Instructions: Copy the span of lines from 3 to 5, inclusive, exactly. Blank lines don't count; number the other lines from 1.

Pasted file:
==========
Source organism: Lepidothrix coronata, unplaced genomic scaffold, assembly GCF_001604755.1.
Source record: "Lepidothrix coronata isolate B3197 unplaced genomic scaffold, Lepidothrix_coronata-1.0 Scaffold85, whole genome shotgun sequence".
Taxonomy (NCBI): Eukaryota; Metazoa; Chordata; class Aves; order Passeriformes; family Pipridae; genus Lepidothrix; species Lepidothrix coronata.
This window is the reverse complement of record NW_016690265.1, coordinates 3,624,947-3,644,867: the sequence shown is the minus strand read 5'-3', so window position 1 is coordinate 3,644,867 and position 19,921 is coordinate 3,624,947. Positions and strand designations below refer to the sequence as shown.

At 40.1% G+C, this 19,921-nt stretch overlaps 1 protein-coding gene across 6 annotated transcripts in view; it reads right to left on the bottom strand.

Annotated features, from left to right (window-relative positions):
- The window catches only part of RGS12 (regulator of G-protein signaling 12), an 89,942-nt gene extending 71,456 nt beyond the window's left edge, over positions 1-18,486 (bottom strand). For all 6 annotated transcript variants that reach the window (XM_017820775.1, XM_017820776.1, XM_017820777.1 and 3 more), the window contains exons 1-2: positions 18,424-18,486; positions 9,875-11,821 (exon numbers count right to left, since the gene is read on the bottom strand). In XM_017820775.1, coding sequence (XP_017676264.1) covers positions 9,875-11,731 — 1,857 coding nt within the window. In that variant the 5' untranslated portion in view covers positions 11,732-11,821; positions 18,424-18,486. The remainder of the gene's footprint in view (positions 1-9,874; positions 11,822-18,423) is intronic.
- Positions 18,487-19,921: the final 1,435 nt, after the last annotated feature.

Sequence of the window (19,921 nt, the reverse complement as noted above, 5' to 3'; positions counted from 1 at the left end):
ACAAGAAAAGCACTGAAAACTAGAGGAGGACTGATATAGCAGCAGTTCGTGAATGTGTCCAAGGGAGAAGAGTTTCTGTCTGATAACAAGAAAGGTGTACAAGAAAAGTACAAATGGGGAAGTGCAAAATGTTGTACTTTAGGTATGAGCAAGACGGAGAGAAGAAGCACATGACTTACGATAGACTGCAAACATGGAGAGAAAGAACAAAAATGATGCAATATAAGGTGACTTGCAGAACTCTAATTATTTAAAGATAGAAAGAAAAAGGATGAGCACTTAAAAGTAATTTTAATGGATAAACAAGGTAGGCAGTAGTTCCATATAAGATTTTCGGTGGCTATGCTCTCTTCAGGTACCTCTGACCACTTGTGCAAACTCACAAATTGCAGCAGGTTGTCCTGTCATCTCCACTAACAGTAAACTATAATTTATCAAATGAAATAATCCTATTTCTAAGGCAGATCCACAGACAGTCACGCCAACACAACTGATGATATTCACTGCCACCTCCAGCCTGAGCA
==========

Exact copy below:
Taxonomy (NCBI): Eukaryota; Metazoa; Chordata; class Aves; order Passeriformes; family Pipridae; genus Lepidothrix; species Lepidothrix coronata.
This window is the reverse complement of record NW_016690265.1, coordinates 3,624,947-3,644,867: the sequence shown is the minus strand read 5'-3', so window position 1 is coordinate 3,644,867 and position 19,921 is coordinate 3,624,947. Positions and strand designations below refer to the sequence as shown.

At 40.1% G+C, this 19,921-nt stretch overlaps 1 protein-coding gene across 6 annotated transcripts in view; it reads right to left on the bottom strand.